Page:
U.S. Markets open in 1 hr
  • S&P Futures

    3,461.50
    +12.25 (+0.36%)
     
  • Dow Futures

    28,361.00
    +93.00 (+0.33%)
     
  • Nasdaq Futures

    11,689.00
    +39.25 (+0.34%)
     
  • Russell 2000 Futures

    1,640.80
    +10.20 (+0.63%)
     
  • Crude Oil

    40.74
    +0.10 (+0.25%)
     
  • Gold

    1,915.90
    +11.30 (+0.59%)
     
  • Silver

    24.93
    +0.23 (+0.91%)
     
  • EUR/USD

    1.1862
    +0.0036 (+0.3084%)
     
  • 10-Yr Bond

    0.8480
    0.0000 (0.00%)
     
  • Vix

    27.63
    -1.02 (-3.56%)
     
  • GBP/USD

    1.3110
    +0.0030 (+0.2320%)
     
  • USD/JPY

    104.6730
    -0.1670 (-0.1593%)
     
  • BTC-USD

    12,955.04
    -11.69 (-0.09%)
     
  • CMC Crypto 200

    261.60
    +5.50 (+2.15%)
     
  • FTSE 100

    5,871.96
    +86.31 (+1.49%)
     
  • Nikkei 225

    23,516.59
    +42.32 (+0.18%)
     

If Trump doesn't act fast, major airlines will vanish because of the coronavirus outbreak: analyst

Brian Sozzi
·Editor-at-Large
·3 mins read

President Trump better fly into the beleaguered airline sector holding a major bailout package or the coronavirus will go down as a killer for some household names — not $100 a barrel oil, as many have speculated for decades.

“This is much worse than 9/11. People were concerned about flying, but they flew. In this situation, nobody is going anywhere,” said Cowen senior analyst covering airlines Helane Becker on Yahoo Finance’s The First Trade. Becker explains that airlines are losing billions of dollars a day as people are canceling trips and not booking them at cheaper prices at a later date. Moreover, the airlines have high fixed costs and expensive employee contracts that also continue to chew up dwindling cash piles.

Becker is unsure how much longer even otherwise strong airlines such as Delta and United Airlines could survive with the global economy pretty much shutdown due to coronavirus quarantines and travel restrictions. Smaller carriers could simply go up in smoke very soon, choked off by inferior balance sheets and no access to capital.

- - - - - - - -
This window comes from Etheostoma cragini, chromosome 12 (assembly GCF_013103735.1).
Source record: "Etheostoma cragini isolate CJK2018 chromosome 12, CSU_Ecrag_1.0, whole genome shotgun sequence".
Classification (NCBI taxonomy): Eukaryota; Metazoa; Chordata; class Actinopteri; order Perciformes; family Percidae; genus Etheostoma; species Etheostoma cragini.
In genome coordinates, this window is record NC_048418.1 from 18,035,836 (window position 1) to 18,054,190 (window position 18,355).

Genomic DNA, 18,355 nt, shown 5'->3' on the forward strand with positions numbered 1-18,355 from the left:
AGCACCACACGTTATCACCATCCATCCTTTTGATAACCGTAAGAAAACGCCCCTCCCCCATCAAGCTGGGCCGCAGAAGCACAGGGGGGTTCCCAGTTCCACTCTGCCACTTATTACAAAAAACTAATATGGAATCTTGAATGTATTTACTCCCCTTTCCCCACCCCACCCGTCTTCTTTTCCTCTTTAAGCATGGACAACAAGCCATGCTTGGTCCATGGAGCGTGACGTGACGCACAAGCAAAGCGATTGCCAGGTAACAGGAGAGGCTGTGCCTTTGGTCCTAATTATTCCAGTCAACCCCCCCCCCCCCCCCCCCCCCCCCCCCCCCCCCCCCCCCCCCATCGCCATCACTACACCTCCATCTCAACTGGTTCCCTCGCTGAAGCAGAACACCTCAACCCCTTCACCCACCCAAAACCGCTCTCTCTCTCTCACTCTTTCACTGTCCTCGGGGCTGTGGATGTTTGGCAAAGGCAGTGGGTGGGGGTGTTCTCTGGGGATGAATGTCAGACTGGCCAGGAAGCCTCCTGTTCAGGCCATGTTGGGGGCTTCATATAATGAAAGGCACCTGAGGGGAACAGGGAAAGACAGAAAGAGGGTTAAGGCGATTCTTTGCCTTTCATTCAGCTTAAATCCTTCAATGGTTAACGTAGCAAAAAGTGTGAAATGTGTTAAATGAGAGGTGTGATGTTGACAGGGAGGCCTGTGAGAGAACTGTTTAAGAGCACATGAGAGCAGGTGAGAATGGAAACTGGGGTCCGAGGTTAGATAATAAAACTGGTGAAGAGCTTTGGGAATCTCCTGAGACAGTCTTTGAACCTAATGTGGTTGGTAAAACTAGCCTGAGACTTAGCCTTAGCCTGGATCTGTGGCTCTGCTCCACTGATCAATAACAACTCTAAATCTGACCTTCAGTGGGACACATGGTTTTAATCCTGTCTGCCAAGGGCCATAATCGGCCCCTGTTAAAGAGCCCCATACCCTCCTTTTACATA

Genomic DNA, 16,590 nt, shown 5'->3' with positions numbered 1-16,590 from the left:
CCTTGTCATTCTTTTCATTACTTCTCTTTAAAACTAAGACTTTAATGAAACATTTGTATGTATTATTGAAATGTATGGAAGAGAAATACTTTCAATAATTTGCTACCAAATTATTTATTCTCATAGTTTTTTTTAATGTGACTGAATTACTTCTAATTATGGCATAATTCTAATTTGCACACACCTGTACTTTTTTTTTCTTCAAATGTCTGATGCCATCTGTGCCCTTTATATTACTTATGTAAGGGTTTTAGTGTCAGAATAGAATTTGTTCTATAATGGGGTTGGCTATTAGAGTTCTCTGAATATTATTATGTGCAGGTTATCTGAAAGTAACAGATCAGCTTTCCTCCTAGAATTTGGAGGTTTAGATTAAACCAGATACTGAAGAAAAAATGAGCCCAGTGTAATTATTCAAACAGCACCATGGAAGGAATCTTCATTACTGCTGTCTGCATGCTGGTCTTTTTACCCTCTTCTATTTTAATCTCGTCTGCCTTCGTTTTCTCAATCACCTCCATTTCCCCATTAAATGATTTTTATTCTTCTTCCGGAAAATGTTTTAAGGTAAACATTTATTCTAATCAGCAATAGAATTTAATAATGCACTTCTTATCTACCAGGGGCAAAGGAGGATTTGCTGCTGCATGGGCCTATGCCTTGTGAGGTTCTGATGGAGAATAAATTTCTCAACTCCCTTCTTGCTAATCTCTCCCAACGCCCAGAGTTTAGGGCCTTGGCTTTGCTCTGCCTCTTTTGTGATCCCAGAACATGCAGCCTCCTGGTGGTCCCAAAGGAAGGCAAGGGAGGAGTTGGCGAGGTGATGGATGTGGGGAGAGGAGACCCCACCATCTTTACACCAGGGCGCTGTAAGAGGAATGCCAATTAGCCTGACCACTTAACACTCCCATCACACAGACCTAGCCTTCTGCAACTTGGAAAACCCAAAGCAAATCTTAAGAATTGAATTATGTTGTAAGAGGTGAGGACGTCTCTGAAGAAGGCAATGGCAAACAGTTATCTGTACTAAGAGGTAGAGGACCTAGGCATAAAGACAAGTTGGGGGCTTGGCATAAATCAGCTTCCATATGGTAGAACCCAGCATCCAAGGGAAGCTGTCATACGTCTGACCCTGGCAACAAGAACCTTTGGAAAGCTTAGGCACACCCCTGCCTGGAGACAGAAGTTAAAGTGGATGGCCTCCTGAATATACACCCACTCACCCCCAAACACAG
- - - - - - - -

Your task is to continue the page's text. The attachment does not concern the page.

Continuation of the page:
“If you asked me that question one month ago [if strong companies could run out of cash soon] — maybe three weeks ago — I would have said no, these guys have staying power. At this point we are very concerned about it. We think it may be sooner than two months in which they run out of cash if they continue to pay their employees and do what they can to not furlough anybody,” cautioned Becker.

Mothballed Delta Air Lines passenger planes are joined by recently arrived Delta airplanes at Pinal Airpark Wednesday, March 18, 2020, in Red Rock, Ariz., as many passenger planes are being kept at the facility as airlines cut back on service due to the coronavirus COVID-19 pandemic. (AP Photo/Ross D. Franklin)
Mothballed Delta Air Lines passenger planes are joined by recently arrived Delta airplanes at Pinal Airpark Wednesday, March 18, 2020, in Red Rock, Ariz., as many passenger planes are being kept at the facility as airlines cut back on service due to the coronavirus COVID-19 pandemic. (AP Photo/Ross D. Franklin)

Delta, American Airlines, United Airlines, Southwest and Alaska Air are pushing for a $50 billion government bailout. The Trump administration has shown repeated signs that it’s willing to help shore up the airline sector’s weakening finances. But thus far, no plan has been solidified and the airlines have continued to reel from coronavirus aftershocks.

And when looking at the financial devastation up to this point, one has to wonder if $50 billion would even be enough.

Delta CEO Ed Bastian said this week his airline’s revenue will be down a startling $2 billion in March. Bastian has responded by slashing capacity by 70% and deferring nearly all capital expenditures in an effort to conserve $4 billion. Over at United Airlines, it has said it will cut flight schedules by 60% in April and has begun to consider employee layoffs.

Shares of American Airlines, Delta, United Airlines and Alaska Air have crashed more than 60% over the past month. Southwest has plunged 40%.

“At the risk of being alarmist, the airline industry is on the brink of collapse as governments are quarantining large portions of their populations and closing off borders to foreigners,” said Becker.

Brian Sozzi is an editor-at-large and co-anchor of The First Trade at Yahoo Finance. Follow Sozzi on Twitter @BrianSozzi and on LinkedIn.

Read the latest financial and business news from Yahoo Finance

Follow Yahoo Finance on Twitter, Facebook, Instagram, Flipboard, SmartNews, LinkedIn, YouTube, and reddit.